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Blair Rejects New Calls for Prescott Probe

Prime Minister Tony Blair rejected renewed calls for investigations on his second in command John Prescott. Legislators have recently found that Prescott may have indeed broken ethics rules by not having declared his stay at the estate of a super casino bidder immediately after it commenced.

Prescott has been in hot water over allegations that he is being biased and using political influence to win the favor towards the Millennium Dome casino bid, a property owned by casino magnate Philip Anschutz.

Blair has likewise been under tremendous pressure from the controversies surrounding Prescott. The prime minister has previously been prodded to personally order an independent investigation.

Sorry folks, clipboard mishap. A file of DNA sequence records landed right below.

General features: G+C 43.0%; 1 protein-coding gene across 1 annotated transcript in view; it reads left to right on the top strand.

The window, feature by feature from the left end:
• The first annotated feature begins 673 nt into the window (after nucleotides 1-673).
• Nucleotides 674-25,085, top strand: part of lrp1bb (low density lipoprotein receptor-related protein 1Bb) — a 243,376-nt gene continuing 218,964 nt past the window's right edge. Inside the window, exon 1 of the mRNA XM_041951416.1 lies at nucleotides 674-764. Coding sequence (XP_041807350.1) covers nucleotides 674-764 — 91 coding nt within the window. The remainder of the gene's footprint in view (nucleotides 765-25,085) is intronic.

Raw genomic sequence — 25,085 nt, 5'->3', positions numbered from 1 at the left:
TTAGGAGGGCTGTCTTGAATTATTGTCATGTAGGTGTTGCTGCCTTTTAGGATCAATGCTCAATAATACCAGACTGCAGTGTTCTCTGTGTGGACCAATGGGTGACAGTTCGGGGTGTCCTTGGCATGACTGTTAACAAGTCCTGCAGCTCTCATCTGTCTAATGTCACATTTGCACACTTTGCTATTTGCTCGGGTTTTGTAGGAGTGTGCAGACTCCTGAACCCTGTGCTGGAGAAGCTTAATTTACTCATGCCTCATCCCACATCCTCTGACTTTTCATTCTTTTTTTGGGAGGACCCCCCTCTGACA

Parliamentary ethics watchdog Philip Mawer who was tasked to investigate Prescott has cleared him of breaking rules for members of parliament by waiting months to the Colorado ranch visit, which led to the reviewing parliamentary committee to take no action against Prescott.

However, the body also said that Prescott may have broken a more restrictive ethics code for Cabinet ministers, and only Blair has the power to enforce this.

Reportedly, Prescott had failed promptly "to address, as the ministerial code requires, whether the proposed hospitality was on a scale or from a source which might reasonably be thought likely to influence ministerial action," the committee said.

It also suggested changing the rules so that Blair was no longer solely responsible for enforcing his Cabinet's compliance with ethics guidelines.

Blair's spokesman however, said Blair saw no need for a new investigation. "The prime minister believes that is an end of it," he said.


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